- List includes colleges and universities from 27 states and Washington, D.C.
- Education Department: "We hope this increased transparency will spur community dialogue"
- Rape is a longstanding issue on campuses, but activists are now casting it as a cultural problem
- Any federally funded school not complying with Title IX risks losing funding
Federal investigators are checking whether 55 colleges and universities illegally handled sexual violence and harassment complaints, the U.S. Department of Education said Thursday.
Such investigations have long been known, but this is the first time that the department has released a list of all probes currently under way.
The list includes colleges and universities in 27 states and in the District of Columbia.
"We are making this list available in an effort to bring more transparency to our enforcement work and to foster better public awareness of civil rights," said Catherine E. Lhamon, the department's assistant secretary for civil rights.
"We hope this increased transparency will spur community dialogue about this important issue. I also want to make it clear that a college or university's appearance on this list and being the subject of a Title IX investigation in no way indicates at this stage that the college or university is violating or has violated the law."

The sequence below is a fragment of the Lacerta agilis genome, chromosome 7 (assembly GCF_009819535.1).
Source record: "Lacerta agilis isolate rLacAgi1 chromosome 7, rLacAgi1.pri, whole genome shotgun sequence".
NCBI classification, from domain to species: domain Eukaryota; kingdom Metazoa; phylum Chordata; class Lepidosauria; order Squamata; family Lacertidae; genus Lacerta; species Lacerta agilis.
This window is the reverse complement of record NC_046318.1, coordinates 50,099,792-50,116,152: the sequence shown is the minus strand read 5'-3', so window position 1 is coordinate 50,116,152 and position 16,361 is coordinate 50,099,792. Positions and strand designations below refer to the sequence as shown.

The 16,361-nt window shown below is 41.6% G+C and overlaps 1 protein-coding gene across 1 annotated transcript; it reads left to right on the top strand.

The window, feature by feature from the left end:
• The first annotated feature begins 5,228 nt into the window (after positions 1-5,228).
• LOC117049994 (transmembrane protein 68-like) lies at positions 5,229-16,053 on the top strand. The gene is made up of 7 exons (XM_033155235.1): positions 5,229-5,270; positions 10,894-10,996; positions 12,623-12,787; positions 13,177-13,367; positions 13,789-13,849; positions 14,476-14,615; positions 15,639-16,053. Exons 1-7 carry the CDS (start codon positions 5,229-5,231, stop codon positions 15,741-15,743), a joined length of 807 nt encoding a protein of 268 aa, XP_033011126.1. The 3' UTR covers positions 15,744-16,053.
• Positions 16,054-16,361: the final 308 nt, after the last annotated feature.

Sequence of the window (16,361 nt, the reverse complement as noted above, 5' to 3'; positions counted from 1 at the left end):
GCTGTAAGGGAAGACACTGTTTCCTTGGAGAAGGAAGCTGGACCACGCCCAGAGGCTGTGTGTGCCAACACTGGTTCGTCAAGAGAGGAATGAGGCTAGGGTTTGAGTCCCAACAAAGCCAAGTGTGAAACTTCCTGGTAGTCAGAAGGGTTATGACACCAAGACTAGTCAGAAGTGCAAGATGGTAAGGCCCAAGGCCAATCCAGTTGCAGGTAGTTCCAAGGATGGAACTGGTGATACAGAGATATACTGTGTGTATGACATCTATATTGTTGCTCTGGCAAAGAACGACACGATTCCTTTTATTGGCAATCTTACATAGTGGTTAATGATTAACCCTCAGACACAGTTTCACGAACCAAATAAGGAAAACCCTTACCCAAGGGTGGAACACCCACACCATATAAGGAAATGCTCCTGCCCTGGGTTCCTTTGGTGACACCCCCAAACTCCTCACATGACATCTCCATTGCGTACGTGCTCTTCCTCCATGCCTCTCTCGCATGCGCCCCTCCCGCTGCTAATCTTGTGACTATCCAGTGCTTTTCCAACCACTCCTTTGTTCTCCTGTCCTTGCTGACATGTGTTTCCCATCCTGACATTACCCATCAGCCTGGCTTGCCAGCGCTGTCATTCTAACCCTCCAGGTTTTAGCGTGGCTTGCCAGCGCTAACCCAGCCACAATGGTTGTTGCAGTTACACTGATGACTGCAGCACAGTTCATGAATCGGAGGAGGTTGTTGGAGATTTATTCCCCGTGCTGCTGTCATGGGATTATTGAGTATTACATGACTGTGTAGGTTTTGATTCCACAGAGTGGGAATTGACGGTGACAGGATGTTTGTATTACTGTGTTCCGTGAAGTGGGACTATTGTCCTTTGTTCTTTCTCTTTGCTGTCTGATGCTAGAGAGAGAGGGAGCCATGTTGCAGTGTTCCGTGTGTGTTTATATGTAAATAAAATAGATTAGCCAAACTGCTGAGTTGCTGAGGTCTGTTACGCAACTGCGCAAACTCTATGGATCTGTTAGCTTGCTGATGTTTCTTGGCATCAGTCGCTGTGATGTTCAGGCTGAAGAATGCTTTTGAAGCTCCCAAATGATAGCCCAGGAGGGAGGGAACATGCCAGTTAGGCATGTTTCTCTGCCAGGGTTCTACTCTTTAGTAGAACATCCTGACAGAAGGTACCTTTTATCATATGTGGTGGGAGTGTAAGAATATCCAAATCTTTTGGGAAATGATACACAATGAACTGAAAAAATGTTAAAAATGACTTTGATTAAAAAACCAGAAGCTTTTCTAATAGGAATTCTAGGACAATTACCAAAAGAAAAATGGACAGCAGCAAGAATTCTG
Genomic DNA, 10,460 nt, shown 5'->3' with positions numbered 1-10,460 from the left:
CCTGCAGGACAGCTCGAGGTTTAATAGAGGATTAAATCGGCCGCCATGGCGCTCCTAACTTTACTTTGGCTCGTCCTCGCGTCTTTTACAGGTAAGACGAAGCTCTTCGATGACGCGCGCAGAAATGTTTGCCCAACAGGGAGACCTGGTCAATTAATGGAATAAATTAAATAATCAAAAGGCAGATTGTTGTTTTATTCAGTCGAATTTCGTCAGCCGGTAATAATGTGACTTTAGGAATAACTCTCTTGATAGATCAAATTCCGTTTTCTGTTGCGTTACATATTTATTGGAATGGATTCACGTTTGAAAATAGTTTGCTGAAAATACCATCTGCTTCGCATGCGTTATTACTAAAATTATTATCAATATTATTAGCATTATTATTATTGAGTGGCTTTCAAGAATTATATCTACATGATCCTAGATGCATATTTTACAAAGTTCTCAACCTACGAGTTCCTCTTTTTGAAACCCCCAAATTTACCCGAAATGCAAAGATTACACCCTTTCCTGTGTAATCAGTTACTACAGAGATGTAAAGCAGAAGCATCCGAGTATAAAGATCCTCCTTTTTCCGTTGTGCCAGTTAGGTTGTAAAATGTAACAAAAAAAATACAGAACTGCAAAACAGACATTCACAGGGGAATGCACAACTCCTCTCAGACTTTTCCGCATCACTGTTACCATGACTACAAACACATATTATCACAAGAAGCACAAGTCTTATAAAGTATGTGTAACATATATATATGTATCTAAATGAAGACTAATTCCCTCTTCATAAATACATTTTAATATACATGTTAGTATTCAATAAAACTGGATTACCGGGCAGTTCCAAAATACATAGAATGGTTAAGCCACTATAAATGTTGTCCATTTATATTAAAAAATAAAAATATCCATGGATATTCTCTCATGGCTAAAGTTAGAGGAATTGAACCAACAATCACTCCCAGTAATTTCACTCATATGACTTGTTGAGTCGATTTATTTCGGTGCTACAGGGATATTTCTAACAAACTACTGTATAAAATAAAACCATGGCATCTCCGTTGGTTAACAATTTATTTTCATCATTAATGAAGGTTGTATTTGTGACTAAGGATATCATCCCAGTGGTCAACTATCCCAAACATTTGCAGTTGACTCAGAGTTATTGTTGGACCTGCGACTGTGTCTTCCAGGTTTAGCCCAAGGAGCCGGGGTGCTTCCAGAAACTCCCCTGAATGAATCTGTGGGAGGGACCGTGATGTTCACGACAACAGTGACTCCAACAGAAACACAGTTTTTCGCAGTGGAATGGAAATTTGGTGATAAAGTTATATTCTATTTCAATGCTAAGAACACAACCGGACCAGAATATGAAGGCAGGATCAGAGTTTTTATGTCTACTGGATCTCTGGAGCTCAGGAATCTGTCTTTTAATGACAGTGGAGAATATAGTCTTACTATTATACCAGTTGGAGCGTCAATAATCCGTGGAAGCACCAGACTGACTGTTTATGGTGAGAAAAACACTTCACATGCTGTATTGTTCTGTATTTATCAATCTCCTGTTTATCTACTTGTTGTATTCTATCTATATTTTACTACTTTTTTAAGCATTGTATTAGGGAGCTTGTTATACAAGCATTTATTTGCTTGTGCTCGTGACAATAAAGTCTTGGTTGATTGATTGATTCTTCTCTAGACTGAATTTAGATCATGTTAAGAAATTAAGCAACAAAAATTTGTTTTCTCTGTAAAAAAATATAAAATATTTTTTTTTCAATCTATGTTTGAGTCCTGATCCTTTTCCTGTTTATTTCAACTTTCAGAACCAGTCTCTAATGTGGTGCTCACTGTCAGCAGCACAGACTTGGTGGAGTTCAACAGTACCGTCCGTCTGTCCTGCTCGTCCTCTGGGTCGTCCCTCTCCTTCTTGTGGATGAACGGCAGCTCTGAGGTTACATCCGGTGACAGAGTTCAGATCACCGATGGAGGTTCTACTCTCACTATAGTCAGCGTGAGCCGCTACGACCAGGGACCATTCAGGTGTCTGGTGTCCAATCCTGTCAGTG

Five schools promptly responded to CNN's request for response. The University of California, Berkeley said it will cooperate with the investigation and added that its chancellor had sent out a letter to campus saying sexual assault would not be tolerated.
"Much has been done to strengthen the campus' handling of these issues, but we understand that there is always room for improvement," the university statement said.
Washington State University, meanwhile, said it was notified in January 2013 that a federal complaint had been filed and volunteered to work with the Department of Education's Office of Civil Rights to improve its policies. In February, the university said, federal representatives visited Pullman and engaged in student focus groups as well as student and employee interviews.
"There has been no finding of any wrongdoing on the part of WSU. We are still waiting to hear from OCR regarding participation in the voluntary resolution process," a university statement said, adding that there's no tolerance for sexual harassment, assault or misconduct on its campus.
The University of Wisconsin-Whitewater said it could not comment on specifics because of the ongoing investigation but said it, too, took sexual violence seriously and provides all victims with resources and assistance. The University of Chicago said it had "made every effort to comply with the spirit and letter of this inquiry" and is committed to ensuring that its programs and work environment are discrimination free.
The University of Colorado Boulder said it wasn't surprised by its inclusion as it knew of the probe in July, and it has since hired a law firm to conduct an external review of its policies. It also expects to a name a specially designated Title IX director by the end of the summer.
The investigations center on Title IX, under which a school must ensure that students are not denied or limited in the ability to participate in or benefit from its educational programs or activities on the basis of sex.